Oregon craft brewers see continued decline in draft beer sales, more closures

By Allison Frost (OPB)
Jan. 20, 2024 2 p.m.

Industry leaders say the pandemic and other factors shifted consumer habits

Oregon’s storied craft brewing industry suffered one of its worst years in 2023, with depressed draft beer sales and rising costs creating more pressure than some of the state’s businesses could bear.

According to the Oregon Brewers Guild, Oregon is home to about 400 breweries, brewpubs and taprooms, which collectively provide 50,000 jobs and generate nearly $9 billion in economic output. But the state lost around 30 of those businesses last year, and even more have contracted or are seriously struggling.

Migration Brewing's Little Foot Red has half the carbon footprint of the brewery's traditional red beer.

Migration Brewing's Little Foot Red is pictured in this file photo.

Stephen Baboi

“We are seeing national trends towards canned cocktails, Seltzers and more nonalcoholic beer options,” said Sonia Marie Leikam, the co-owner of Leikam Brewing and the vice president of the Oregon Brewers Guild. “Those make up now about a third of our sales. They are lower profit margins for us, and that impacts our bottom line.”

Leikam says that, like other small craft brewers, she works another job in addition to her time at the family brewery.

“We also are spending just a ton more time and energy creating events,” she said. “So we now have crafting classes and a book club and comedy nights. Really anything that the community wants, we offer our space for those activities to drive folks into the tap room.”


At its peak before the pandemic, Laurelwood Brewing Company had three restaurant locations, in addition to three retail outlets at the Moda Center and two others at the Portland airport. Over time, said owner Mike De Kalb, the profit margins just disappeared. Laurelwood Brewing Company closed its last retail location late last year.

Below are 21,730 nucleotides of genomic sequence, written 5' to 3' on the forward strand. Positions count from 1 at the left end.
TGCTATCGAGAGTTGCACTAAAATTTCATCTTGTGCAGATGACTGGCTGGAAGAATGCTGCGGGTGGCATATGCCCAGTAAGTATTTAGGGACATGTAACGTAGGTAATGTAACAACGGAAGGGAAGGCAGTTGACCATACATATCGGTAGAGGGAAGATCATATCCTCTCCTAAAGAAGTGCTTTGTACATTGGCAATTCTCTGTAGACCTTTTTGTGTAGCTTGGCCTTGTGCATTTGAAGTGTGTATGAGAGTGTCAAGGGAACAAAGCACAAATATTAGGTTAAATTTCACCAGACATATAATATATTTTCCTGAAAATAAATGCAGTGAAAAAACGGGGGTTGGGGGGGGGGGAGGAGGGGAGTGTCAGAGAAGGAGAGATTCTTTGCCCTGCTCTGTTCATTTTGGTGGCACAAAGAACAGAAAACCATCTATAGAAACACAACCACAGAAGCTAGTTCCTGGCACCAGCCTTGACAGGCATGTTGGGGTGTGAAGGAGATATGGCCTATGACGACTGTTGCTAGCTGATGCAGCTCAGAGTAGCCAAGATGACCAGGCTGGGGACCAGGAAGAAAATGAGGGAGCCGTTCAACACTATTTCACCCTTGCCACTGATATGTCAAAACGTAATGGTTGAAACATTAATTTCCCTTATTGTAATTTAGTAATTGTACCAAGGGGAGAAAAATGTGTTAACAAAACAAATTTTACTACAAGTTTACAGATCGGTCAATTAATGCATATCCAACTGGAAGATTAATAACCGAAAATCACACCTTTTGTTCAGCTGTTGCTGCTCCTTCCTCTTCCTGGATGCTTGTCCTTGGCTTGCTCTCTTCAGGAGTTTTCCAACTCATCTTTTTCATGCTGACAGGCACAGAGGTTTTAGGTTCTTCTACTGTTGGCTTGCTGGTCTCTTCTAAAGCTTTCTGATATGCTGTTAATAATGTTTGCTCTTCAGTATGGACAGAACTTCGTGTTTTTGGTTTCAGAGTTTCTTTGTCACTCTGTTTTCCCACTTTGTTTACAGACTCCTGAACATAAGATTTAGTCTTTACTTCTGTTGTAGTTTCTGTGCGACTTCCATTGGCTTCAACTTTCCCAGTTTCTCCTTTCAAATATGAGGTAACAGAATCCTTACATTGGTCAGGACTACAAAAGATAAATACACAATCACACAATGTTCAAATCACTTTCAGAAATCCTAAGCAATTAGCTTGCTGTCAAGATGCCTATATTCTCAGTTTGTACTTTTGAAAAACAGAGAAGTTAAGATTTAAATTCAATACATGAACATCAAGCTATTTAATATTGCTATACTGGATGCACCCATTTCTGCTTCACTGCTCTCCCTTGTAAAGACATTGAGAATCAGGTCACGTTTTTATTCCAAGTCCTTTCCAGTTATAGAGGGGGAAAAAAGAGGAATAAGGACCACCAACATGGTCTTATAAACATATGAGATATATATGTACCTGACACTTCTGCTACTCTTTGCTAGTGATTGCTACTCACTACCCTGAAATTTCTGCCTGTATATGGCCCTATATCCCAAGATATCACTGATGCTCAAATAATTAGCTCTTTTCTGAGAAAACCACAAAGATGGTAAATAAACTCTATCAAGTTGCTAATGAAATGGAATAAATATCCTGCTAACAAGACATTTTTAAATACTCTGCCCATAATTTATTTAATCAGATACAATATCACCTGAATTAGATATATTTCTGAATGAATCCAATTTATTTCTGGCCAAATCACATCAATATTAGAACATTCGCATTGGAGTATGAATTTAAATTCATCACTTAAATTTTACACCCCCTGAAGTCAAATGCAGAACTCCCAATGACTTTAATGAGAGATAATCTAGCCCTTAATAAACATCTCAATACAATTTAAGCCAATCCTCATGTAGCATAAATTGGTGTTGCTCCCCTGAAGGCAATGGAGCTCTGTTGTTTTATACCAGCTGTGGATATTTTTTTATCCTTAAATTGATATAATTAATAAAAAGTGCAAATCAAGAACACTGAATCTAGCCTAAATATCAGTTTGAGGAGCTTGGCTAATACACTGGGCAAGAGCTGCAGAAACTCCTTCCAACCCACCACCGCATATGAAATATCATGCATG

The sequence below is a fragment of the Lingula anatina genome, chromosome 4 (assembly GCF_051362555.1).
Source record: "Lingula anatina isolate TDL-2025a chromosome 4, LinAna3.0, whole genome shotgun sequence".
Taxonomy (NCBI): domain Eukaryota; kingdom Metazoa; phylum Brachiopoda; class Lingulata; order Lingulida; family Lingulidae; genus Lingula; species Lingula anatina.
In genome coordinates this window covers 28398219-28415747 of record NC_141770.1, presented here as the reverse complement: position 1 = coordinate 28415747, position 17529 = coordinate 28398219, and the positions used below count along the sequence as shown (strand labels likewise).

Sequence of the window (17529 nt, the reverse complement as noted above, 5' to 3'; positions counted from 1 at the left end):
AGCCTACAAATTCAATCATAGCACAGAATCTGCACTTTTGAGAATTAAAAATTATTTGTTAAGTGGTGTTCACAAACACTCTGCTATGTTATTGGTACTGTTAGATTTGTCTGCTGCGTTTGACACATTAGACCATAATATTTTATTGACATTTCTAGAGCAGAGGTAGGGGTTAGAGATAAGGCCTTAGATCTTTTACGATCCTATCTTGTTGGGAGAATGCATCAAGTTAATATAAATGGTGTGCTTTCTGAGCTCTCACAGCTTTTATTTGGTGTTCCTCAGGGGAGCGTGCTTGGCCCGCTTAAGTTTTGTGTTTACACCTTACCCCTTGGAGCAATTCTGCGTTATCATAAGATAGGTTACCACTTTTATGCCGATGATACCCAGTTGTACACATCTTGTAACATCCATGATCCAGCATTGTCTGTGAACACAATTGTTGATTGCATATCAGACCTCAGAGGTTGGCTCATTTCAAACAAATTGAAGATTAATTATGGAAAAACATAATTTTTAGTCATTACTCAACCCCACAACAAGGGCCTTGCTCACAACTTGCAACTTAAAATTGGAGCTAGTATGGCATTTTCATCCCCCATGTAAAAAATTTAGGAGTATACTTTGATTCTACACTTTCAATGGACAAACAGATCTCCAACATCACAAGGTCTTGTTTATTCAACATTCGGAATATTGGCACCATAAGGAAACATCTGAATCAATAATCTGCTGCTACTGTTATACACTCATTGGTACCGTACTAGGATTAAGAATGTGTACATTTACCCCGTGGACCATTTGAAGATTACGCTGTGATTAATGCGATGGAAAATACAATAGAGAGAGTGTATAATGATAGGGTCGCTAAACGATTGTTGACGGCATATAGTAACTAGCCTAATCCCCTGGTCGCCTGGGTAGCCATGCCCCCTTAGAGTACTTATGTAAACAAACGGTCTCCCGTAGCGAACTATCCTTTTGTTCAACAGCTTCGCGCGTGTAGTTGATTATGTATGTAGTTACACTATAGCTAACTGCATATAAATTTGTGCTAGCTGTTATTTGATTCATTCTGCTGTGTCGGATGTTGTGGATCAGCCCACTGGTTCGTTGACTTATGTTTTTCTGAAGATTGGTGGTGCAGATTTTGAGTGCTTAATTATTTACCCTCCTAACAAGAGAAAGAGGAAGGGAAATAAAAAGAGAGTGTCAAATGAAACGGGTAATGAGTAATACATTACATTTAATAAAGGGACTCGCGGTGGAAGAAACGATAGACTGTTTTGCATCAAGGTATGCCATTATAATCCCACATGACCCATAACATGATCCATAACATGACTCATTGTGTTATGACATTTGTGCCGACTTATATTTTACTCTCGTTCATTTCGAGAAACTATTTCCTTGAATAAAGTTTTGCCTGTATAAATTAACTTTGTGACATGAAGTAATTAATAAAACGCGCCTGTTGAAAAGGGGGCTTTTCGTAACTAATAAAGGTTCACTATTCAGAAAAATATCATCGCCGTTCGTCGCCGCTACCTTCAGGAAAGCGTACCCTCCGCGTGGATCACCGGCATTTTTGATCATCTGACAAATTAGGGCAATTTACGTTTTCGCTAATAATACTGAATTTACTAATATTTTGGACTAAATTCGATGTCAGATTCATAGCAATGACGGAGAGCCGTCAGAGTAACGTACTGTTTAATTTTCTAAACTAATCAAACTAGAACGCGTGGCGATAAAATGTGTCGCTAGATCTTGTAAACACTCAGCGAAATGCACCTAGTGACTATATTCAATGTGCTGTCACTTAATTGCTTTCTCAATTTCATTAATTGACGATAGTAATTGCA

“The economy was different back then. People’s habits were different. People wanted to go out, they wanted to get out of the house and go frequent tap rooms,” De Kalb said. “All the streaming services, DoorDash, Uber Eats, people could order things in … People’s habits changed. People’s habits have been ingrained over two years of ordering, online services, grocery stores, those sort of things. And, when we opened up again, we had an initial rush, but then they went back to their old habits.”

Two different Leikam Brewing beers are pictured in this photo provided by the Southeast Portland business.

Two different Leikam Brewing beers are pictured in this photo provided by the Southeast Portland business.

Courtesy Leikam Brewing

Leikam says breweries will continue to try to adapt and respond to things like “Dry January” and ad campaigns that discourage drinking alcohol.

“I think legal and moderate consumption of alcohol is absolutely reasonable and should be supported,” she said.

But she also pointed out that alcohol is a big industry in the state. “Beer, wine, cider, spirits — these are all huge parts of the Oregon economic machine. The third largest source of revenue for the state is this sector.”

Leikam has a message for people who want to see the industry survive.

“Make that extra stop. If you’re going to buy beer, buy it directly from a brewery tap room or a bottle shop,” she said. “Schedule a get together with friends, hold a PT [Parent Teacher] night at your local brewery. We offer nonalcoholic beverages too. We have community gathering spaces. We have philanthropy nights. Reach out to us. Talk to your local brewery. We’re here for you.”